It never got easier for him at Riverside. His critics wanted him to pay more attention to administration, less to national politics. By 1985 the church was known for its vigorous disarmament program and its policy as a “sanctuary church” that offered housing for refugees from civil wars in Central America.
When he left that congregation in 1987 at age 63 Coffin said he had time for “one more biggie,” social justice campaign before he retired. He was named president of “SANE/freeze,” a group that worked for a “sane” nuclear weapons policy and a freeze on arms buildup.
A few years later, when weapons buildup in Russia had been slowed under President Mikhail Gorbachev and the anti-nuclear movement had dissipated in the U.S., Coffin retired to Strafford, Vt.
He had written several books about his experiences (“Once to Every Man,” “Living in the World of Illusions: A Passion for the Possible” and “The Heart Is a Little to the Left” among them).
His marriage to Eva Rubenstein had ended in divorce in 1968, after the couple raised their children.
A second marriage, to Harriet Gibney, had also ended in divorce. Coffin married a third time. His wife, Randy, was with him until he died.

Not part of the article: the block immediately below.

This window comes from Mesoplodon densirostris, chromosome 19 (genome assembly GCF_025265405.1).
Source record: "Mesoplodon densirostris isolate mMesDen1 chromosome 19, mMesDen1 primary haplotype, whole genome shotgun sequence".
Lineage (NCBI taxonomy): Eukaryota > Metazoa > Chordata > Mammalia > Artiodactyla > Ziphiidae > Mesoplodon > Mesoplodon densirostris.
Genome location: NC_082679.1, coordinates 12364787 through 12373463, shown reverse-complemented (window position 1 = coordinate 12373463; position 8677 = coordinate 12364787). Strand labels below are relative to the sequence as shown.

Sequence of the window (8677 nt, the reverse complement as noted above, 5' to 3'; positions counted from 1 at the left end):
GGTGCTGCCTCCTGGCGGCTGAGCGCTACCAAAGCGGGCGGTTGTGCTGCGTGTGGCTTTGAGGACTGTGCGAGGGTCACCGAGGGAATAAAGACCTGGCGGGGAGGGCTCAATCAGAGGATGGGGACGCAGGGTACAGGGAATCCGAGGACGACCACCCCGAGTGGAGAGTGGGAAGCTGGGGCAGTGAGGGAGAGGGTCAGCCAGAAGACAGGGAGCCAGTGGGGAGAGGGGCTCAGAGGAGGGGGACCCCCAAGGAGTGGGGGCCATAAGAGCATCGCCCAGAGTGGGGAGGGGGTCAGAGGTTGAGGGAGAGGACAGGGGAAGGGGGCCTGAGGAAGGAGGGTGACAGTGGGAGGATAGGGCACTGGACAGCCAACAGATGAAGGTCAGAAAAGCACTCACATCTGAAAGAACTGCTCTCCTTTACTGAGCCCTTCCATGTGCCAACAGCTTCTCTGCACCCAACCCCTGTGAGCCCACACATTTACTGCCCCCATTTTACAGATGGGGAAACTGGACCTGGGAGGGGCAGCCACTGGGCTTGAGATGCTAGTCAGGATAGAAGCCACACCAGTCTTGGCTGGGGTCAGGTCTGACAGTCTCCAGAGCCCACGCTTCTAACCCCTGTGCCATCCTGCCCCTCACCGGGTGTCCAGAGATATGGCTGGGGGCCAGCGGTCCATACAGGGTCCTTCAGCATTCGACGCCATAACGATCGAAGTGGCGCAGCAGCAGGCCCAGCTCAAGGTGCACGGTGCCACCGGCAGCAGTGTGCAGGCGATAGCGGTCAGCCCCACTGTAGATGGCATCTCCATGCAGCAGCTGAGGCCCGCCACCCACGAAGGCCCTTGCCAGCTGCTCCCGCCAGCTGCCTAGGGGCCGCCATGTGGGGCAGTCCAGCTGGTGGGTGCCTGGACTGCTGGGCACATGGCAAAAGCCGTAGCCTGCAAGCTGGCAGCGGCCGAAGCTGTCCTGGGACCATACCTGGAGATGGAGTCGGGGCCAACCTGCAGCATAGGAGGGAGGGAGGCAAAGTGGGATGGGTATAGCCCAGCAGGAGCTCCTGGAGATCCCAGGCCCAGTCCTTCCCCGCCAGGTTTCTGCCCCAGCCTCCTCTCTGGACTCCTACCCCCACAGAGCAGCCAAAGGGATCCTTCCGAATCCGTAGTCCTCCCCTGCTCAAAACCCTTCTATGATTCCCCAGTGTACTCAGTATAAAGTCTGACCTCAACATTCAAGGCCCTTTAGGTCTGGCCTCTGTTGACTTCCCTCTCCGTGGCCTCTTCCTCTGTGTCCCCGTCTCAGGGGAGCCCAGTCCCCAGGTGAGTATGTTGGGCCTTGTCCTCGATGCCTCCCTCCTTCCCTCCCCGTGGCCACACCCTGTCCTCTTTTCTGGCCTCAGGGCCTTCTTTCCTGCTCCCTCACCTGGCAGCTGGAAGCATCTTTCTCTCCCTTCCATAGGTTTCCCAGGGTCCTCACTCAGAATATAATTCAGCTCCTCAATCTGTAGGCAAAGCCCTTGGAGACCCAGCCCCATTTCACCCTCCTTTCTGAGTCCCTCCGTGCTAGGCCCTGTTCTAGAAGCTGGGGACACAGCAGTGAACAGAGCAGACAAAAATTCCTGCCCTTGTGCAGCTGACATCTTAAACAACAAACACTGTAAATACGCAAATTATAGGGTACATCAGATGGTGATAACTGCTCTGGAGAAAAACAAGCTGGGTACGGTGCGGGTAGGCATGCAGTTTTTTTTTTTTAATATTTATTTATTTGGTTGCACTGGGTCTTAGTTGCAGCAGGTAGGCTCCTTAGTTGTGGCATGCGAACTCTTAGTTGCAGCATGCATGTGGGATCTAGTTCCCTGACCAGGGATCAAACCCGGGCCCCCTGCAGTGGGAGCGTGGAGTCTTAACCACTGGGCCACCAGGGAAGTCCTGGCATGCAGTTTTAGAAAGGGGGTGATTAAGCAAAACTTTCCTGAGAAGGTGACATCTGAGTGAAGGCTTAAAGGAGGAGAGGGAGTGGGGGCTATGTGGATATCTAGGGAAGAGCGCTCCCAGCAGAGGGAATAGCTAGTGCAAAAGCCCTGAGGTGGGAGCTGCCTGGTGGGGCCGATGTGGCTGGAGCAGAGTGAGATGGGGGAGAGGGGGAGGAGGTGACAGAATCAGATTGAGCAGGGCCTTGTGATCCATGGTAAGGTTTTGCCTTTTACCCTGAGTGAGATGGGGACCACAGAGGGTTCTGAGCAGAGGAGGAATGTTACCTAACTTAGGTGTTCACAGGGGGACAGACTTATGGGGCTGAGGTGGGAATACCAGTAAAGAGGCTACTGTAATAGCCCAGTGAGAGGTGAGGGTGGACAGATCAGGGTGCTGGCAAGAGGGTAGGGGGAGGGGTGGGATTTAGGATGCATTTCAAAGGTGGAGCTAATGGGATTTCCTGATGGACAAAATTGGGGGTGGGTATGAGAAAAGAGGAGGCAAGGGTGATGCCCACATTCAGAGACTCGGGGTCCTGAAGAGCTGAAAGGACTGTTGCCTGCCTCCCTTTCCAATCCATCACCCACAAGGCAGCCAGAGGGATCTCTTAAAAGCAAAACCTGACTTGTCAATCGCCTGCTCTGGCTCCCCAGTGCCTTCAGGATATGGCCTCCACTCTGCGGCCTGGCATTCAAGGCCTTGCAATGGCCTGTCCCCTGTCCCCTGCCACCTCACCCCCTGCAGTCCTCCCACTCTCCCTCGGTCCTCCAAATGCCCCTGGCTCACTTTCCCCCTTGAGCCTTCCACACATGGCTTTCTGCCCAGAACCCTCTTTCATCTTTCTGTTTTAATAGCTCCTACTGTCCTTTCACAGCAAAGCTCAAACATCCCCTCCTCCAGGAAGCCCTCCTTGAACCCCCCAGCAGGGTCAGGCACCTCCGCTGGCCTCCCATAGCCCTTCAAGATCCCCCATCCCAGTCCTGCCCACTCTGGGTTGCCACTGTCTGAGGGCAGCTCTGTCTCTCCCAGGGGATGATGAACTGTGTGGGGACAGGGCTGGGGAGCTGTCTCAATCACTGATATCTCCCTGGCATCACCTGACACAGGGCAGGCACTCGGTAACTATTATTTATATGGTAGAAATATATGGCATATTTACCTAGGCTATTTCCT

In addition to his wife and daughter, Amy, he is survived by his brother, Ned, his sister Margot Lindsay, son David Coffin, and stepchildren Wil and Jessica Tidman, several grandchildren and step-grandchildren. Another son, Alex, died young.
In retirement, he added gay rights to his activist concerns. Traveling the Eastern Seaboard he spoke at Christian seminaries about the role the church should play in supporting equal rights for gays.
He wrote several more books, including in 2005 “Letters to a Young Doubter,” which offered spiritual advice to the young. Concerned that they might be motivated by money, Coffin suggested another view. “There are two ways of getting rich,” he wrote. “One is to have lots of money, the other is to have few needs.”
He remained an outspoken critic of U.S. involvement in Iraq. “I would not say I am optimistic,” he told The Times in 2005. “I am hoping -- hope being a matter of the soul, not of the circumstances surrounding your life.” With more arrests for civil disobedience behind him than he could remember, at 77 Coffin told the New York Times, “I’ve been flunking retirement.”
In that case, why did he banish himself to rural Vermont?
“Nature gets more interesting as you’re about to join it,” he said.